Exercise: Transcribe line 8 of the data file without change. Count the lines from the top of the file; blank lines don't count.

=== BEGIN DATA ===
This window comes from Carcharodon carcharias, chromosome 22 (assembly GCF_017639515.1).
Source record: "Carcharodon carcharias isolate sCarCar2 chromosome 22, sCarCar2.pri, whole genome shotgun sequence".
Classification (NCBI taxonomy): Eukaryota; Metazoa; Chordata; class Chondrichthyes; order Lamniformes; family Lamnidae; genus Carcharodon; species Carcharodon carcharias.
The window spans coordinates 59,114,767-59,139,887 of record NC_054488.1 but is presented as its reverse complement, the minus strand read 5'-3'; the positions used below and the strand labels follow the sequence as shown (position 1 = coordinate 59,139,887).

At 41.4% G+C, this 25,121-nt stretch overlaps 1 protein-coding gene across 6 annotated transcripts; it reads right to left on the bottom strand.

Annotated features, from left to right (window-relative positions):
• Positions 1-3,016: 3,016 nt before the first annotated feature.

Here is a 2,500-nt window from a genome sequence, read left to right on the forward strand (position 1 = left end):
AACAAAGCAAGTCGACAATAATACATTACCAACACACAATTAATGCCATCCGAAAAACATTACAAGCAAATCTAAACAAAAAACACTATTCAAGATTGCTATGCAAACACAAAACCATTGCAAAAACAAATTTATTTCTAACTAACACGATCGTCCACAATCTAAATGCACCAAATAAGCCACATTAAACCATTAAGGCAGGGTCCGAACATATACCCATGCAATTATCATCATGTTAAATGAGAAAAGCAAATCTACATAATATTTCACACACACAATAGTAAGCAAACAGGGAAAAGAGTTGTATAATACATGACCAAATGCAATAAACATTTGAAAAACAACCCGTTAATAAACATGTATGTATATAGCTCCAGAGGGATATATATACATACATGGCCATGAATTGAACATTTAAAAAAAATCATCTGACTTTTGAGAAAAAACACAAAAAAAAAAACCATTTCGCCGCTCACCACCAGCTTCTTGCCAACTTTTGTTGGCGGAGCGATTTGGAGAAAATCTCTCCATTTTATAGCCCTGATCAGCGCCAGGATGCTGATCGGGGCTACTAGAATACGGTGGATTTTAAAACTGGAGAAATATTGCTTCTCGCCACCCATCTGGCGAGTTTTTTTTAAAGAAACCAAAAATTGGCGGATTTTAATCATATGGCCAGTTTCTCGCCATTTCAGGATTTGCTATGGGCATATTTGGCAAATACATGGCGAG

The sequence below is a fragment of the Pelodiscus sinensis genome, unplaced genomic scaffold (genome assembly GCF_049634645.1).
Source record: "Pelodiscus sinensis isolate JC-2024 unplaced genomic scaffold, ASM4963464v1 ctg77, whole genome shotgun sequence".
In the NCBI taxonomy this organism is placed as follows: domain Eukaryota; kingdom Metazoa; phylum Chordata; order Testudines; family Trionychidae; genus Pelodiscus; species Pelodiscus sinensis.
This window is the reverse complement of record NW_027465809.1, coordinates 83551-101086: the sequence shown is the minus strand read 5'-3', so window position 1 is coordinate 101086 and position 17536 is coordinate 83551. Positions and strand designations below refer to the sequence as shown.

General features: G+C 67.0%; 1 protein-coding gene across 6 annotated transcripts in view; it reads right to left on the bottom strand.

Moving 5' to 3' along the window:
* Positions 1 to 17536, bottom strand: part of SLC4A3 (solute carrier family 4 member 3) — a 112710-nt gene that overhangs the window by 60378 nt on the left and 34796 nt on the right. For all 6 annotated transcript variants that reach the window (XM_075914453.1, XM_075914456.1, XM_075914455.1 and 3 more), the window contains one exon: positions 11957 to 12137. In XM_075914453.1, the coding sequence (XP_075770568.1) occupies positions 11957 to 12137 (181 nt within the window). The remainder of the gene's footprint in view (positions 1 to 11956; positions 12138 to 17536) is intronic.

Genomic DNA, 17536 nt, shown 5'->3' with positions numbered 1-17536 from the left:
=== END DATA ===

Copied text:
Here is a 2,500-nt window from a genome sequence, read left to right on the forward strand (position 1 = left end):